Magazine article The Spectator

Bad Habits

Magazine article The Spectator

Bad Habits

Article excerpt

When I was a child I used to look forward to the snooker on television. I liked the atmosphere of knife-edge smoulder. I liked the way in which the players made louche lunges in the air with their cues. They had cobalt eyes that had the 20/20 steeliness of gangland hitmen. You wouldn't have wanted to mess with any of them, except perhaps the cake-batter smooth Steve Davis who always looked slightly out of place anyway.

Of course they smoked, how they smoked; what nonchalant Gary Cooperesqe rings they made with those white wands of tobacco. If they were dicing with disease or even death it was with a wry smile and a shrug of a pair of world-weary shoulders.

So what on earth is this, then, in the newspapers? The most gnarled and smokiest of them all, Alex 'Hurricane' Higgins, has announced he is suing the tobacco industry for giving him throat cancer.

According to reports Higgins has instructed a solicitor to sue the makers of Benson and Hedges and Embassy brands of cigarettes. He is accusing the industry of withholding evidence that cigarettes are addictive and cause cancer. Higgins, who is 50, began smoking in his teens. He said that, at the time, he was not aware of the health dangers.

My father died of cancer, of the throat actually. He didn't smoke cigarettes but he did smoke cigars, though he never inhaled them. When the disease was diagnosed he asked the doctors if the tumour might have been caused by smoking. They replied that in complete honesty they didn't know. But he had asked the question out of personal curiosity; it would never have crossed his mind to enquire for the purpose of suing anyone.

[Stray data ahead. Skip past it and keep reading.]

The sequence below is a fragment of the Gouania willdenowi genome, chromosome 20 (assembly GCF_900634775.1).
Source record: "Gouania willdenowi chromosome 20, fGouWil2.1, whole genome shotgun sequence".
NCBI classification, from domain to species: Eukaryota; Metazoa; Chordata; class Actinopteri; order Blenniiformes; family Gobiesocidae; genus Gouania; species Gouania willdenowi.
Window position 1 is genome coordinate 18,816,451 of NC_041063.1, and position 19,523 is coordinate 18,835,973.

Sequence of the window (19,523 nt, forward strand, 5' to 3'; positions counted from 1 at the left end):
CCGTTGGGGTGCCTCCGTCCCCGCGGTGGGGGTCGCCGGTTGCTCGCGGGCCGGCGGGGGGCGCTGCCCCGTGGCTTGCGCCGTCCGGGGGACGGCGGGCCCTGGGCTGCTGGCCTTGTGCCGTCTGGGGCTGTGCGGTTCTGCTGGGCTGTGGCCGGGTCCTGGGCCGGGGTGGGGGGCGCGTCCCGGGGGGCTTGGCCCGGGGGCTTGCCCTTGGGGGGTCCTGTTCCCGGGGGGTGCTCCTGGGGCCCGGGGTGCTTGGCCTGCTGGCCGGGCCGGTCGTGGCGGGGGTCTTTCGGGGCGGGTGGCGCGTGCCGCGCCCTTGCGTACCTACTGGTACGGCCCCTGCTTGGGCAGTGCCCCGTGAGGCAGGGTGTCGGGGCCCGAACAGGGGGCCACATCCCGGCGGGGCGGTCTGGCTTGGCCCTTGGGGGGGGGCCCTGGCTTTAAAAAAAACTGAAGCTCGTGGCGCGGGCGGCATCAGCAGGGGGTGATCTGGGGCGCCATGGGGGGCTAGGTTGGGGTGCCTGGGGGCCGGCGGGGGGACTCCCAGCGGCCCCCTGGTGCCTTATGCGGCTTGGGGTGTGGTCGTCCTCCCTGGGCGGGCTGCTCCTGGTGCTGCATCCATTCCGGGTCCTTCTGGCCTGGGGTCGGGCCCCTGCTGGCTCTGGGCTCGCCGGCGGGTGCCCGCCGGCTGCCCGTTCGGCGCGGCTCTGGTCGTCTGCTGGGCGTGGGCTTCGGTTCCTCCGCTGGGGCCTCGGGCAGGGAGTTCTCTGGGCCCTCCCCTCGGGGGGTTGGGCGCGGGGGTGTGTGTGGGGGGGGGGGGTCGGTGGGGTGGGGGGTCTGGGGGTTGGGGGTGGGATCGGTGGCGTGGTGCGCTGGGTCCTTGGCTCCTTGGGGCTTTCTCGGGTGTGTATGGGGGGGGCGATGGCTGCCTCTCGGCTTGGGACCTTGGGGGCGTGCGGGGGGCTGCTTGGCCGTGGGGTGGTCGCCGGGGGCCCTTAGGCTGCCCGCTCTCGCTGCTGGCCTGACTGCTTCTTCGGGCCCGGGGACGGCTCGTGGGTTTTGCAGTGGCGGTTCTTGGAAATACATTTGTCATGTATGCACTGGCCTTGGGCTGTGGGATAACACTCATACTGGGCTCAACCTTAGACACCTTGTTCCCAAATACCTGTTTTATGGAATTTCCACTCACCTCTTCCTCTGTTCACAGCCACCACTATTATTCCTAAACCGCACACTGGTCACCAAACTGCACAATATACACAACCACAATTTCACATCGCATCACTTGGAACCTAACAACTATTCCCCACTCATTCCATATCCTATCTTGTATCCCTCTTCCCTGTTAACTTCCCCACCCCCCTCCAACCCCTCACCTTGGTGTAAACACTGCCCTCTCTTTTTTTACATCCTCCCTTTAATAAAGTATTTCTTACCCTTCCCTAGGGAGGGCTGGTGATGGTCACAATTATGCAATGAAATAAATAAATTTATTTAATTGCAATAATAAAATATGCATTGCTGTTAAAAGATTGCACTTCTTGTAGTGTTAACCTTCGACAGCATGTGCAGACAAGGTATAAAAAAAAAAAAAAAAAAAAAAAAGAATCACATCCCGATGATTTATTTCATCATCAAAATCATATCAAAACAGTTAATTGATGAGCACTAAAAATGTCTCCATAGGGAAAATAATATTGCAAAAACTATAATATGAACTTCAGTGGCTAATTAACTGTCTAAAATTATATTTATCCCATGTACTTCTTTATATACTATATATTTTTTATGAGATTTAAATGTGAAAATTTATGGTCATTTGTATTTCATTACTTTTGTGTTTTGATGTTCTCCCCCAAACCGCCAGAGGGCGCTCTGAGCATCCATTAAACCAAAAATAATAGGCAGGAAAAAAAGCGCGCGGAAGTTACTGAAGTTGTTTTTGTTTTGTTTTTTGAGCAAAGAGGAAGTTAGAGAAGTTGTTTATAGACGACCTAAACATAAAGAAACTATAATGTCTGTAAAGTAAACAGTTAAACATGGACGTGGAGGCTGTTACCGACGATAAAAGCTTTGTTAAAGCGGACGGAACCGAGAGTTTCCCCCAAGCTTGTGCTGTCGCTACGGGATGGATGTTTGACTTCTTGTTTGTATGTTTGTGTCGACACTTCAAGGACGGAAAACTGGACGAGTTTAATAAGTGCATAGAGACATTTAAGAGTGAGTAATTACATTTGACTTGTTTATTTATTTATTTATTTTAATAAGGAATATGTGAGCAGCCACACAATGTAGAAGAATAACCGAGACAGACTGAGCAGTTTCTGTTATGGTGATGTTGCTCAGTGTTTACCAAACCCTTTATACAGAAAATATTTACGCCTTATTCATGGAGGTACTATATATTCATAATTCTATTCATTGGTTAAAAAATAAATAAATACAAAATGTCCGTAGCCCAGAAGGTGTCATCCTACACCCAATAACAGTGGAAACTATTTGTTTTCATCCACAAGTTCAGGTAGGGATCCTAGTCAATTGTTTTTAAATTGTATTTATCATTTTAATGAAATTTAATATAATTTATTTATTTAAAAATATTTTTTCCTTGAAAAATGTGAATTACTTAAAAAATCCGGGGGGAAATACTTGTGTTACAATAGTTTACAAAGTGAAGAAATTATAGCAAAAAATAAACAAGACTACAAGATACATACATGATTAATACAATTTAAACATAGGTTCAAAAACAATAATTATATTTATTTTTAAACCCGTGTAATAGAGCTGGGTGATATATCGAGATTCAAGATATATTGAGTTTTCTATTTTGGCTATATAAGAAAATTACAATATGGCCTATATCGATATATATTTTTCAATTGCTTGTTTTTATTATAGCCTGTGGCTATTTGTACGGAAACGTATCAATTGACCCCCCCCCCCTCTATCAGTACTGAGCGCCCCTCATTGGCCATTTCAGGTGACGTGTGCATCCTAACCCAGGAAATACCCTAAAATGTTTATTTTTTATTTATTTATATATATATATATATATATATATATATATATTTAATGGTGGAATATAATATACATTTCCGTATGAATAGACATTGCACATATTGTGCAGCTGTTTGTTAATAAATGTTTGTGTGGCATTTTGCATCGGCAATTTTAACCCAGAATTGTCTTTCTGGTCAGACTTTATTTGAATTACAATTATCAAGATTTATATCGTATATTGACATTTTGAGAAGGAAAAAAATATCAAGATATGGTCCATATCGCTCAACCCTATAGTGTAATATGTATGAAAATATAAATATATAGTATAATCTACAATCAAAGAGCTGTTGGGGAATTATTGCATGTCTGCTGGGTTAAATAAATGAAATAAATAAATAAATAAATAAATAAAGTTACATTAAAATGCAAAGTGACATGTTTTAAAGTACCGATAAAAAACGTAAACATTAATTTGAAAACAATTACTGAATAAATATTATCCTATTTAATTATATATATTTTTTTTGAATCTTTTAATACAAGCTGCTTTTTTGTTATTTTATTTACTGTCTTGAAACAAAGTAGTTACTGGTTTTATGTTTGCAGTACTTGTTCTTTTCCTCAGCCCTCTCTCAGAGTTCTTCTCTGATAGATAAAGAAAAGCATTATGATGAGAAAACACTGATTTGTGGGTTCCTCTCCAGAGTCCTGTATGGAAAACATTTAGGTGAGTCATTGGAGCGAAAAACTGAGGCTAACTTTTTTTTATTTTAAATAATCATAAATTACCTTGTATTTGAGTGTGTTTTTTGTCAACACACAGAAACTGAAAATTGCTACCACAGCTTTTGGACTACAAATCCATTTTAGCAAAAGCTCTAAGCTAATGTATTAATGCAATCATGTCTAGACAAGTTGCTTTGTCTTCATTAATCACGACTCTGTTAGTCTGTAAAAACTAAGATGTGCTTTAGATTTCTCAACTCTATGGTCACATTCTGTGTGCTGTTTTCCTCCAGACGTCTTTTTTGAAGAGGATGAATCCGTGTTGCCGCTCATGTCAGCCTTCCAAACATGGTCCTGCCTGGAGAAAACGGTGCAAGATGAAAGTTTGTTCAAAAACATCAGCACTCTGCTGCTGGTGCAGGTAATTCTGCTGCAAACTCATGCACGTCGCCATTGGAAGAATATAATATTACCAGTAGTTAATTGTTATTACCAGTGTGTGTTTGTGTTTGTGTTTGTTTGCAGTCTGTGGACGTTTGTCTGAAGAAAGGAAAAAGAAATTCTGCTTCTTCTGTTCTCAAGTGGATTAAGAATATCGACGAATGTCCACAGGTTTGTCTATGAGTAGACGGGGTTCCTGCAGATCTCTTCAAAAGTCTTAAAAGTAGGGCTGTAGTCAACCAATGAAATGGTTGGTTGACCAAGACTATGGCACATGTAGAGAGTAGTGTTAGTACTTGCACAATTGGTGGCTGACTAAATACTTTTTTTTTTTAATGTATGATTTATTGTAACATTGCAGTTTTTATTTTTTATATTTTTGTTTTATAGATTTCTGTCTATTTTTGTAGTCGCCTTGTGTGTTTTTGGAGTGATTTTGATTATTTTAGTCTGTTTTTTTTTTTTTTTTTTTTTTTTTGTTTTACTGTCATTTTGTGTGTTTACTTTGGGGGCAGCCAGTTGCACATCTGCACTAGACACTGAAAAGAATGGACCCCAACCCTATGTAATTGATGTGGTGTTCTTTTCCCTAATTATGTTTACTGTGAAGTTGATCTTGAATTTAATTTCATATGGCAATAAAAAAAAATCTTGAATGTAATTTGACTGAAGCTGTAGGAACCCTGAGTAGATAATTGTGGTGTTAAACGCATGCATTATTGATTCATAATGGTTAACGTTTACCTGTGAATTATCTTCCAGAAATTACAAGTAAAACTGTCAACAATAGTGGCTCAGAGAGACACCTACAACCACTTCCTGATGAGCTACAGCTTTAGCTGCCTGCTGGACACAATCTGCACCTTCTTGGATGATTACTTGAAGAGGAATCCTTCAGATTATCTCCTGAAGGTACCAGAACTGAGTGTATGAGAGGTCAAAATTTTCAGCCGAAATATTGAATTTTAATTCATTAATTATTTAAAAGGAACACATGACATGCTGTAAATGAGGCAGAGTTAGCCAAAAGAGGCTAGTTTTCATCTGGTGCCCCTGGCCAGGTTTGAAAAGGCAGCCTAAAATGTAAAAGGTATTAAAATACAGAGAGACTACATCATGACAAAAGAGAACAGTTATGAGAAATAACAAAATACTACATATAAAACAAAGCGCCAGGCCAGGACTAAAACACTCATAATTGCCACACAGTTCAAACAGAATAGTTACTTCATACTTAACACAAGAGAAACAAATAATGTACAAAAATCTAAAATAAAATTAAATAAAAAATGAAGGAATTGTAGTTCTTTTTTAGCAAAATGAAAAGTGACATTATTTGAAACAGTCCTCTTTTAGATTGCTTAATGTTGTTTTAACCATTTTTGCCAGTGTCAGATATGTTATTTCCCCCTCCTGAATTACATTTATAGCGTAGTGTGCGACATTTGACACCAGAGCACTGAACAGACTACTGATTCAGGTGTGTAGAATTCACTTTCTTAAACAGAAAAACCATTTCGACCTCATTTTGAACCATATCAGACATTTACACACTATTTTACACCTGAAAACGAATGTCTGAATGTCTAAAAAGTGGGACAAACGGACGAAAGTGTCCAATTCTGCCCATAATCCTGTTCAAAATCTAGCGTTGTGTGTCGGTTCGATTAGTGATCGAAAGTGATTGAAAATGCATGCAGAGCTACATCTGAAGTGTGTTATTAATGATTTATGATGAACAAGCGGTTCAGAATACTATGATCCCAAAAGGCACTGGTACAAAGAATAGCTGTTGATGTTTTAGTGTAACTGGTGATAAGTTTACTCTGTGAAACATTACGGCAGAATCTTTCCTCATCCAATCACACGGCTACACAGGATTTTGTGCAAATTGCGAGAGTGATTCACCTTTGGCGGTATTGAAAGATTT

Taking people to the courts does not seem the correct way for a sporting hero to behave. Somehow, without wishing to sound harsh, it is not the sporting thing to do. I know what a horrible disease cancer is but it can also provide an opportunity to set an example. What ever happened to manfully, stoically suffering a disease? What happened to putting on a cheerful face for the sake of one's family and friends? I have a right to speak because my father, during the months of his very painful last illness, barely complained, and never in public. He would have rather died.

In fact, he did. Another thing a hero doesn't do is renege on personal responsibility. …

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